Fig. 1
figure1

a EOF group and LOF group showed similar blood glucose levels after surgery. b EOF group showed higher IgA level in POD7 and higher IgA, IgG and IgM level in POD30. c EOF group presented higher PA level in POD 7 and higher ALB, PA, TRF and Hb level in POD 30. d EOF group had lower CRP and IL-6 level in POD 7 and POD 30

Immune index

The immune index of the two groups showed a decreasing trend after the operation, with in POD 3 falling to the lowest and then slowly recovering. There was no significant difference on immune index between the two groups in the preoperative day, POD 1 and POD 3 (p > 0.05). However, EOF group showed higher IgA (1.32 ± 0.53 VS 1.13 ± 0.41, p = 0.032) level in POD7 and higher IgA (1.91 ± 0.78 VS 1.56 ± 0.65, p = 0.009), IgG (12.64 ± 2.86 VS 11.36 ± 2.71, p = 0.014) and IgM (1.39 ± 0.42 VS 1.22 ± 0.37, p = 0.021) level in POD30 (Table 2) (Fig. 1b). These results indicated that EOF was conducive to the restoration of immunity.

Table 2 Immune index of the two groups

Nutrition index

Similarly, nutrient level declined sharply after surgery and slowly rebounded in POD3. There was no significant difference in nutrition index between the two groups in the preoperative day, POD 1 and POD 3 (p > 0.05). EOF group presented higher PA (208.62 ± 27.12 VS 195.37 ± 32.78, p = 0.016) level in POD 7 and higher ALB (39.67 ± 3.16 VS 38.14 ± 3.83, p = 0.018), PA (248.96 ± 47.85 VS 211.38 ± 55.23, p = 0.004), TRF (1.89 ± 0.42 VS 1.72 ± 0.35, p = 0.019) and Hb (119.95 ± 14.02 VS 112.06 ± 18.73, p = 0.009) level in POD 30 (Table 3) (Fig. 1c). This given us a hint that EOF could improve the nutritional status of patients after surgery.

Table 3 Nutrition index of the two groups

Inflammatory index

There was no significant difference in inflammatory index between the two groups in the preoperative day, POD 1 and POD 3 (p > 0.05). Both CRP and IL-6 increased after surgery, of which CRP reached peak in POD 3 and IL-6 in POD 1. EOF group had lower CRP and IL-6 level in POD 7 (CRP, 47.58 ± 25.72 VS 60.87 ± 30.26, p = 0.01; IL-6, 19.34 ± 12.67 VS 26.19 ± 10.73, p = 0.002) and POD 30 (CRP, 6.13 ± 13.25 VS 13.57 ± 18.96, p = 0.013; IL-6, 5.86 ± 6.34 VS 10.35 ± 5.82, p = 0.0001) (Table 4) (Fig. 1d). It revealed that EOF could promote the recovery of inflammatory response.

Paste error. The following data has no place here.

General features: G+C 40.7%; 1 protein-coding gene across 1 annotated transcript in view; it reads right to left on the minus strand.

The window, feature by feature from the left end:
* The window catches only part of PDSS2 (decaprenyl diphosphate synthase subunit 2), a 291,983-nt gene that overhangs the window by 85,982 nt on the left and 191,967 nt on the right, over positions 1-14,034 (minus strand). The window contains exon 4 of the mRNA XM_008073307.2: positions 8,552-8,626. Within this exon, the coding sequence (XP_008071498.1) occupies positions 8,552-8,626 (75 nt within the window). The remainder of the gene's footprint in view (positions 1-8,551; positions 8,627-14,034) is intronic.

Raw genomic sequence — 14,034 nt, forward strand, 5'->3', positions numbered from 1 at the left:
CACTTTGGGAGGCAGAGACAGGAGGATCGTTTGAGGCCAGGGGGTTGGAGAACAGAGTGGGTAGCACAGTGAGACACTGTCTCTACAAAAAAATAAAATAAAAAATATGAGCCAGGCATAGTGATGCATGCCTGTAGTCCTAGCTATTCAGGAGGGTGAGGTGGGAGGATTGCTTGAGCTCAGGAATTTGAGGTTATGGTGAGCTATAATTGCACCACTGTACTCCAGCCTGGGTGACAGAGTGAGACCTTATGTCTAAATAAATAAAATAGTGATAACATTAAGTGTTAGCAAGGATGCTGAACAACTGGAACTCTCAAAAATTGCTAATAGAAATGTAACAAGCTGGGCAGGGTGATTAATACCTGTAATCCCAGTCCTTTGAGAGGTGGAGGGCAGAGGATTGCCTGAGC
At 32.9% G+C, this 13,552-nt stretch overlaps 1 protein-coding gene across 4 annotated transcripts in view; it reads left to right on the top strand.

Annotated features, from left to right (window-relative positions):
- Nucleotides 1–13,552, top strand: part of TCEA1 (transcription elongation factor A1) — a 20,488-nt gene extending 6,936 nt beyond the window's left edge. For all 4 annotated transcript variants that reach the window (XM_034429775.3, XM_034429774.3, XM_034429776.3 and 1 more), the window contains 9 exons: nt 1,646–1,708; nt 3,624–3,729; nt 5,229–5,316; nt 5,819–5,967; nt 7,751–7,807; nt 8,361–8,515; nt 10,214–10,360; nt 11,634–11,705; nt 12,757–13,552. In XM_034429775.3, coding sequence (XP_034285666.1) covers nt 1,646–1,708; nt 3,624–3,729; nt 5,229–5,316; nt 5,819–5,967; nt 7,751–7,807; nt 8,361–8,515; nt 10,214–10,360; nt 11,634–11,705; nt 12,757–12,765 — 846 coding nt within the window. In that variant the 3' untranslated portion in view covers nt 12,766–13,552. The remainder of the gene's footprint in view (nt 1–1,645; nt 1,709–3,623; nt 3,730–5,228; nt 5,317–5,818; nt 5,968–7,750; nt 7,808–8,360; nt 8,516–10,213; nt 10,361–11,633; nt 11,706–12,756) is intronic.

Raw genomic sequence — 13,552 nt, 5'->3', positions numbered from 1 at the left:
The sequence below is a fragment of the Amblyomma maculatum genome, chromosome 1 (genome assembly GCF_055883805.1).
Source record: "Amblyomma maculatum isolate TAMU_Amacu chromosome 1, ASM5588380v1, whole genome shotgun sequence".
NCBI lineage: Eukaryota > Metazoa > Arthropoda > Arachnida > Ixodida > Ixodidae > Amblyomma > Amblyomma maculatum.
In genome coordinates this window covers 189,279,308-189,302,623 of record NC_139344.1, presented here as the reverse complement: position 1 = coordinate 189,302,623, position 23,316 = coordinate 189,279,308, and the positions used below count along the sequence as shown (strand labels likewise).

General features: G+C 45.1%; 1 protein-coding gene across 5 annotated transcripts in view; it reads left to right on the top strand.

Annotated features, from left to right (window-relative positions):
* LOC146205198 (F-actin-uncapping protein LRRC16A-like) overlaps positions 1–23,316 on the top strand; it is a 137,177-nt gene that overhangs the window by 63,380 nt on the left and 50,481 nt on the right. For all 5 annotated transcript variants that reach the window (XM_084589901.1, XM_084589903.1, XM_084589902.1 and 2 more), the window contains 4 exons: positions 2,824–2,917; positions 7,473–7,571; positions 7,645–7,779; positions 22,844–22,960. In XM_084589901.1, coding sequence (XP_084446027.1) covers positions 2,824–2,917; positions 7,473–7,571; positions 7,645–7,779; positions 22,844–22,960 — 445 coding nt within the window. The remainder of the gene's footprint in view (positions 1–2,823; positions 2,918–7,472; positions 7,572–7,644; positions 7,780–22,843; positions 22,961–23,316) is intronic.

Table 4 Inflammatory index of the two groups

Postoperative complications

Total complications in EOF group and LOF group were 25 cases (37.31%) and 21 cases (38.87%), respectively. The incidence of anastomotic fistula, incision infection and pulmonary infection complications in EOF group and LOF group were respectively (8.96% VS 9.26%), (7.46% VS 5.56%) and (7.46% VS 9.26%), and there was no statistically significant difference in the incidence of these three complications between the two groups (p > 0.05) (Table 5). This showed that EOF might not increase the incidence of complications.

Table 5 Postoperative complications in the 2 groups

Body weight loss and T12-SMA variation

The body weight loss of patients in EOF group was lower than that in LOF group in POD 30 (4.23 ± 2.06 VS 5.56 ± 2.86, p = 0.004) (Fig. 2a). Moreover, T12-SMA variation (the post/pre ratio) was greater in the EOF group (0.87 ± 0.25 VS 0.79 ± 0.16, p = 0.043) (Fig. 2b-c). These results suggested that EOF could inhibited the loss of body weight and skeletal muscle caused by surgery.

Fig. 2
figure2

a The body weight loss of patients in EOF group was lower than that in LOF group in POD 30. b T12-SMA variation was greater in the EOF group. c CT images of calculating T12-SMA were shown

EORTC QLQ-C30 scores